Editorial Board

A Financial Reform Plan for Trump

There’s a way to make regulation simpler and more effective, but it’s not likely to happen.

Crucial for stability.

Photographer: Andreas Solaro/AFP/Getty Images

Come Jan. 20, President-elect Donald J. Trump will start carrying out his agenda. How does he expect to turn promises into policy? Do his plans make sense? If not, what should he do? Finally, given the political realities of Washington, what’s most likely to happen? This is part of a series of editorials that try to answer these questions.

What he says he’ll do: Trump’s plans for the financial system aren’t easy to divine. In his public statements, he’s promised both deregulation and re-regulation. He says he’ll scrap the Dodd-Frank legislation and reinstate the post-Depression-era division between commercial and investment banking -- a “21st-century Glass-Steagall,” he calls it. Despite the mixed messages, one main idea seems clear: Get rid of the current complicated system and replace it with something simpler.

Does that make sense? Partly. Simpler would be better, and Dodd-Frank is excessively complicated. But implementing a new Glass-Steagall would be no more straightforward. Complex and burdensome regulations are needed when financial rules lack one crucial element: equity capital, the money financial institutions get from their shareholders. Unlike debt, equity absorbs losses automatically, a feature that can make the entire system more resilient. Better-capitalized banks would have helped avoid the financial crash.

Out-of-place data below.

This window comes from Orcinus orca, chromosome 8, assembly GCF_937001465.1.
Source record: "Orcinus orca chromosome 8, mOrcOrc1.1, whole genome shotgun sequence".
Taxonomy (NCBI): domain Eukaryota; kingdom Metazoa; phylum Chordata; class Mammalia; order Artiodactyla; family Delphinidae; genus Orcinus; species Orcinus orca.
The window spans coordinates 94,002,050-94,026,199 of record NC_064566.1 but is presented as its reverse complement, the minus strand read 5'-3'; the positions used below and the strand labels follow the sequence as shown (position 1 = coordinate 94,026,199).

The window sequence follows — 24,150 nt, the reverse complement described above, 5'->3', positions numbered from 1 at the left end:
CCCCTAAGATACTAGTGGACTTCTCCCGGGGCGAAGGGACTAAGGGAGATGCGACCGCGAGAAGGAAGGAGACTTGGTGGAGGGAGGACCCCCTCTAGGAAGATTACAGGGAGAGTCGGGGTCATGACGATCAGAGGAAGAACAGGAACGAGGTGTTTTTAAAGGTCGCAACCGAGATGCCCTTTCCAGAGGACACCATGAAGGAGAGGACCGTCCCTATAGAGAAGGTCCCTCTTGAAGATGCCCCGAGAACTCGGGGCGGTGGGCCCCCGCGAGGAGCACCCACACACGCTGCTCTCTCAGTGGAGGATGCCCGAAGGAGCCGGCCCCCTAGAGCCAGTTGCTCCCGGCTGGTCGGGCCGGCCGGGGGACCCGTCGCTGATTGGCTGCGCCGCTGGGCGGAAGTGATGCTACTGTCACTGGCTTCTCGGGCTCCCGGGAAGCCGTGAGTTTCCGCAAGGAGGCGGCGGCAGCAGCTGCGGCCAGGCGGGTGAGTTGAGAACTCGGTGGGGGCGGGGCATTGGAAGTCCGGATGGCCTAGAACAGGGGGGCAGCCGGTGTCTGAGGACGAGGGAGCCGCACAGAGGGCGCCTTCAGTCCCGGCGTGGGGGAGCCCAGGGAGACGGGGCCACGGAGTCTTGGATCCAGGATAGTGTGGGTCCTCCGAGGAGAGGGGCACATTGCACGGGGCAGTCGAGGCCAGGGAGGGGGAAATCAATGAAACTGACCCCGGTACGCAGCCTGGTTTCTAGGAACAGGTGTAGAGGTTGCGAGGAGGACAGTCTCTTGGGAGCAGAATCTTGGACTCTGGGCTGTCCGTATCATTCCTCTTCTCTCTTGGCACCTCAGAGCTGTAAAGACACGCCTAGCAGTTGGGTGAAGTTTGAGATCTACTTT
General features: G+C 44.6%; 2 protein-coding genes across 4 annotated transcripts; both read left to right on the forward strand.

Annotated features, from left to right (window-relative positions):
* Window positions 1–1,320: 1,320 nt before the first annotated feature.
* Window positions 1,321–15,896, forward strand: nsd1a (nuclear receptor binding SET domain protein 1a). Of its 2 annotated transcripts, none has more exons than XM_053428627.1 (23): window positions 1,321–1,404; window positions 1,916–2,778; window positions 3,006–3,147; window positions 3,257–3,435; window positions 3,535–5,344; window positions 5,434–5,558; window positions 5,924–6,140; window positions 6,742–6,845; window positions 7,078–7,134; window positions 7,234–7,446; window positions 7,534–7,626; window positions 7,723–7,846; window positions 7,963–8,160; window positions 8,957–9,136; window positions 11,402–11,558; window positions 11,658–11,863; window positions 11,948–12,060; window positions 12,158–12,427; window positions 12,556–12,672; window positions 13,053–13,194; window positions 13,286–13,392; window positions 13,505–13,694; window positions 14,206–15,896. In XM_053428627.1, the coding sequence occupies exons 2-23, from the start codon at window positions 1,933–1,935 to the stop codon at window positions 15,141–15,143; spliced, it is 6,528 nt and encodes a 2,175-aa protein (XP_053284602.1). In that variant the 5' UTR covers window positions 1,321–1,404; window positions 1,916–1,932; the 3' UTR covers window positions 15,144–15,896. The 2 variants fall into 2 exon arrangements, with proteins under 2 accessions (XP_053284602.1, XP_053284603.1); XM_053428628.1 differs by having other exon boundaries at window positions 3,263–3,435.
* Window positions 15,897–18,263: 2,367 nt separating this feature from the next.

What he ought to do. Deregulate -- but only after requiring institutions to finance themselves with more capital. Suppose banks had at least $20 in equity for each $100 in assets. Shareholders would have a greater incentive to monitor risk, the chances of distress would be lower, and the economy would be better off. Financial institutions could be released from a litany of onerous regulations, including annual stress tests and living wills.

The most likely outcome: It’s hard to say. If Trump offered that bargain, banks would probably resist: They prefer to use more debt, because it comes with taxpayer-backed subsidies (such as deposit insurance) and can boost measures of profitability such as return on equity. That said, the idea of focusing on capital is gaining support, most notably in a plan unveiled Wednesday by the Federal Reserve Bank of Minneapolis -- and also in a flawed Republican blueprint called the Financial Choice Act. Much will depend on Trump’s choice to lead the Treasury Department, but don’t bet on the right kind of deregulation any time soon.

    --Editors: Mark Whitehouse, Clive Crook

    To contact the senior editor responsible for Bloomberg View’s editorials: David Shipley at davidshipley@bloomberg.net .

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